He gave some as apostles, some as prophets, some as evangelists, some as pastors and teachers, for the equipping of the saints for the work of ministry, for the building up of the body of Christ.  Ephesians 4:11-12 (NASB)

Can prophets predict the future? Yes!

There are 300 prophecies in the Old Testament about the first coming of Jesus, given years before Jesus, and then literally fulfilled. Example: Jesus born in Bethlehem, predicted in Micah 5:2 over 700 years before Jesus was born.

There are 600 prophecies about the second coming of Jesus in the entire Bible. Example: Israel becoming a nation again after foundering in oblivion, predicted in Ezekiel 36:8-12. A prophecy sitting dormant in the Bible for over 2,600 years and suddenly fulfilled in 1948.

How about prophecy today?

I have listened to those with a prophetic gifting have very specific words that were fulfilled. Personally, years ago, a prophet put a coat over my head and said, “As you are hidden today, when you grow older, this coat shall be gradually removed, and you will become increasingly visible to the nations.”

Since that prophecy, I have travelled 90 times to different nations. Opportunities for Interruptions and for Zoom conferences involving First Steps in Russia and Asia continue to increase – even in 2021.

But when someone prophesies, he speaks to encourage people, to build them up, and to bring them comfort.  1 Corinthians 14:3 (TPT)

There is a difference in the tonal quality of prophets in the Old Testament compared with today. In the Old Testament, they could be predictive to specific events and often focused on judgment for the sins of Israel.

In the New Testament, prophecy can’t be focused on judgment for Israel (as it was destroyed in 70 AD and only recently restored). They can be predictive, but mostly trend toward what the Apostle Paul writes about prophecy for encouragement, building up, and bringing comfort.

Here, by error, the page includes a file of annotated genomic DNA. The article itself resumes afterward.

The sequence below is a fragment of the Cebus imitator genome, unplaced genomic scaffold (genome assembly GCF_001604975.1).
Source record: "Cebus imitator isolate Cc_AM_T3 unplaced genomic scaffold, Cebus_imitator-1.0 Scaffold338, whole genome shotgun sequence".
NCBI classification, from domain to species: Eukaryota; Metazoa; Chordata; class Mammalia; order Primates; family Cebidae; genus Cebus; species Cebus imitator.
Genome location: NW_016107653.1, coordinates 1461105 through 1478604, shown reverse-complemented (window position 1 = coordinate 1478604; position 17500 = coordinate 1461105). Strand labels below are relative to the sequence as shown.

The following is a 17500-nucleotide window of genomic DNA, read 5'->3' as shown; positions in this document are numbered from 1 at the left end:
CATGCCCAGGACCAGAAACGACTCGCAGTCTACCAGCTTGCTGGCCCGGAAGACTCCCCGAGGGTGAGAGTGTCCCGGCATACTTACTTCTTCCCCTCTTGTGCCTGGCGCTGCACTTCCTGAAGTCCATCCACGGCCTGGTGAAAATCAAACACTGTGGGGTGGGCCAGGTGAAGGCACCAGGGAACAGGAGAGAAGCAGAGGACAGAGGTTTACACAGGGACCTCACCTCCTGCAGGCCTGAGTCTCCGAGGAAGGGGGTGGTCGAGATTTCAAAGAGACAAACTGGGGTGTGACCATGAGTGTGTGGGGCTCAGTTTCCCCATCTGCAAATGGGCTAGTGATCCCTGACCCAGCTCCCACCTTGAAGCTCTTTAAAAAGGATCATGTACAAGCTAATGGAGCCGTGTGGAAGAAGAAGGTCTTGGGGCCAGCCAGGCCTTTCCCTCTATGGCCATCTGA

A difference in tonal quality!

My observation: When prophets today are specific about individuals whether to actual events or insightful encouragement, they are often right. When prophets today get predictive about political or actual geographical events, be careful and use caution!

There is a difference in how a true prophet in the Old Testament and one in the New Testament is discerned.

Old Testament, very simple, if you predicted an event and it didn’t come true, you were a false prophet. Old Testament prophets could receive a death sentence if they prophesied about another God other than Yahweh or predicted an event that did not come true (Deuteronomy 13:1-5 & 18:20-22).

Death for inaccurate prophecies!? I imagine those claiming the gift of prophecy today are glad they are not held to the Old Testament standards.

The New Testament has grace for prophets. Prophets can learn, be inaccurate, grow from mistakes, and get better in accordance with their commission of “encouragement, building up, and edification.”

All spiritual gifts in the New Testament have maturing and increase embedded. I have the gift of teaching, but I couldn’t write Interruptions 40 years ago!

New Testament prophecy is like learning to ride a bicycle. You fall off, realize what you did wrong, and get back on the bike. Someone once told me that it’s the same with a horse; I’m glad that I ride a bicycle for exercise!

Prophecy today goes seriously wrong when the prophet falls off the bike (or the horse) and won’t admit the error. It doesn’t bother me that a prophet fails, as it didn’t overly concern me when I saw my grandson fall off a bike last summer.

Yes, I winced, but then told him that the trickle of blood on his knee would heal. And I’m excited that he progressed to an electric motorcycle as a Christmas gift this year.

Prophets with wrong predictions need to ask for grace and hone their gift. And stop lying on the ground with a bruised ego refusing to admit the error.

Where are the Old Testament guidelines when we need them?